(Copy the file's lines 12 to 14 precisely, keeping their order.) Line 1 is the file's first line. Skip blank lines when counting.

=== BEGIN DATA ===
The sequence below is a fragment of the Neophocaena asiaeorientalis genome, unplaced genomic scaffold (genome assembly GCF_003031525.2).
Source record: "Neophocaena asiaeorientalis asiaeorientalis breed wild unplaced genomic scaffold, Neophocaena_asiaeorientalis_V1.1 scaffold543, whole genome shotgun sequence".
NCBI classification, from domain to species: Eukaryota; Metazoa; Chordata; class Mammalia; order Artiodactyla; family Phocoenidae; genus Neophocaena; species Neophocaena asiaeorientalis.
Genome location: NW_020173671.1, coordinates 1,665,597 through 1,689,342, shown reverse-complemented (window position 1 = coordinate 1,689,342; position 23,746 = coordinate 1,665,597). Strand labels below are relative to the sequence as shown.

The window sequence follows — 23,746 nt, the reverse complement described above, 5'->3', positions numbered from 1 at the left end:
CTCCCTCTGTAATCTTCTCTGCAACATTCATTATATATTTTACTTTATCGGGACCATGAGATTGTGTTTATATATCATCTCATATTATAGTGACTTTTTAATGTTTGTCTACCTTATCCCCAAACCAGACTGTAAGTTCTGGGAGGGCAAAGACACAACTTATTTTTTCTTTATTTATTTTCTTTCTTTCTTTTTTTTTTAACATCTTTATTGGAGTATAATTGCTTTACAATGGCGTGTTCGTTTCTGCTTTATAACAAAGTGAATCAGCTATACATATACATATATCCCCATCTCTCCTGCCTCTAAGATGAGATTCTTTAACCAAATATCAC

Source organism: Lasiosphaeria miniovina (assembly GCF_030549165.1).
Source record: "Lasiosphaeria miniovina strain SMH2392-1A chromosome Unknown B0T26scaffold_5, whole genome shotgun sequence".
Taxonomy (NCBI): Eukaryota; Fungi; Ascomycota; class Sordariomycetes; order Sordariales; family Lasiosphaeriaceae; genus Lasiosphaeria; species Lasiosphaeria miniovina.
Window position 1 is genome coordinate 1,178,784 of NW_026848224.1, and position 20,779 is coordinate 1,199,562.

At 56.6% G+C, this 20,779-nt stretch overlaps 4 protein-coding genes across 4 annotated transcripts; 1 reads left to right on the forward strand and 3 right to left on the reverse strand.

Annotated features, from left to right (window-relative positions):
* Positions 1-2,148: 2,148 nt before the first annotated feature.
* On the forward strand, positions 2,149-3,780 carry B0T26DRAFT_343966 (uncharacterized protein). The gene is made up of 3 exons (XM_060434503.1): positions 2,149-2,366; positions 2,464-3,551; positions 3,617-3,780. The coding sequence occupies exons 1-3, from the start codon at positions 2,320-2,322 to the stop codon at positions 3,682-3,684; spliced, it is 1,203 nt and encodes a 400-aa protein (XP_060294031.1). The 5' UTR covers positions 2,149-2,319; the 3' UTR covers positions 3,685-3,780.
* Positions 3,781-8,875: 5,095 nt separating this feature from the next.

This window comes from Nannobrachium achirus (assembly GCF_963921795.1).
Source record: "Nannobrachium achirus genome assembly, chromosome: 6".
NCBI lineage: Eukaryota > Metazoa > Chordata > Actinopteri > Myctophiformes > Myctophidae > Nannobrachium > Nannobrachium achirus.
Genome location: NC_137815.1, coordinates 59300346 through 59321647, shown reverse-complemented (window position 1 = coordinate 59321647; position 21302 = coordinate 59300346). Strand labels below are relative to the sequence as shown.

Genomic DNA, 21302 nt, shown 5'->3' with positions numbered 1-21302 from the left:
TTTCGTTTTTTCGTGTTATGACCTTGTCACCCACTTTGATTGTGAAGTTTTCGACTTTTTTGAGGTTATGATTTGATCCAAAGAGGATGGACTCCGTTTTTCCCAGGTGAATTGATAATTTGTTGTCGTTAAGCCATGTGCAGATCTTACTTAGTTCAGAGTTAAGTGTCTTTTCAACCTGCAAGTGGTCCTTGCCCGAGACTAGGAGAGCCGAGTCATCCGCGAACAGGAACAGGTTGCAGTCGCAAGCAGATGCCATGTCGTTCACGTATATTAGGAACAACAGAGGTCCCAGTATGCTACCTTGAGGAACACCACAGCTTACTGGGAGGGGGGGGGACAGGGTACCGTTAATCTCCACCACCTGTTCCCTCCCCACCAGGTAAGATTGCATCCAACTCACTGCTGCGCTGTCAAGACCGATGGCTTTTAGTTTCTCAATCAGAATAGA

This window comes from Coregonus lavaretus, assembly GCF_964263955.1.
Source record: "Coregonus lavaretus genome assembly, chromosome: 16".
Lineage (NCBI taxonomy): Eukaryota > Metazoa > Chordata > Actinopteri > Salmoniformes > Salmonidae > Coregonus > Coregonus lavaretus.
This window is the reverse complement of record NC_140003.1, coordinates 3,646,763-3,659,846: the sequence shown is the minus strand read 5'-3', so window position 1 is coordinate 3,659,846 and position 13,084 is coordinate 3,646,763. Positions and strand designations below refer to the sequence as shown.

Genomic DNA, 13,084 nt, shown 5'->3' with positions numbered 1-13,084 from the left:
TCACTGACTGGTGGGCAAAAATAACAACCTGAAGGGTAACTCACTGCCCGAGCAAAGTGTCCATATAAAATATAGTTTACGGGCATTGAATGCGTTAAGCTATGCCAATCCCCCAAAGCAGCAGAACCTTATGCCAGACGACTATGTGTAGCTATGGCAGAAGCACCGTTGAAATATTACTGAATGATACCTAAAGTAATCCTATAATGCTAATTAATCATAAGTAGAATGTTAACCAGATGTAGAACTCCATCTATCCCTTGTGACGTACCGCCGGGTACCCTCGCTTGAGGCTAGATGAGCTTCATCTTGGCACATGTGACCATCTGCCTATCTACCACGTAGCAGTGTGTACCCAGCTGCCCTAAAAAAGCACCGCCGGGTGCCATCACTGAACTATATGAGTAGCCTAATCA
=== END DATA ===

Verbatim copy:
Annotated features, from left to right (window-relative positions):
* Positions 1-2,148: 2,148 nt before the first annotated feature.
* On the forward strand, positions 2,149-3,780 carry B0T26DRAFT_343966 (uncharacterized protein). The gene is made up of 3 exons (XM_060434503.1): positions 2,149-2,366; positions 2,464-3,551; positions 3,617-3,780. The coding sequence occupies exons 1-3, from the start codon at positions 2,320-2,322 to the stop codon at positions 3,682-3,684; spliced, it is 1,203 nt and encodes a 400-aa protein (XP_060294031.1). The 5' UTR covers positions 2,149-2,319; the 3' UTR covers positions 3,685-3,780.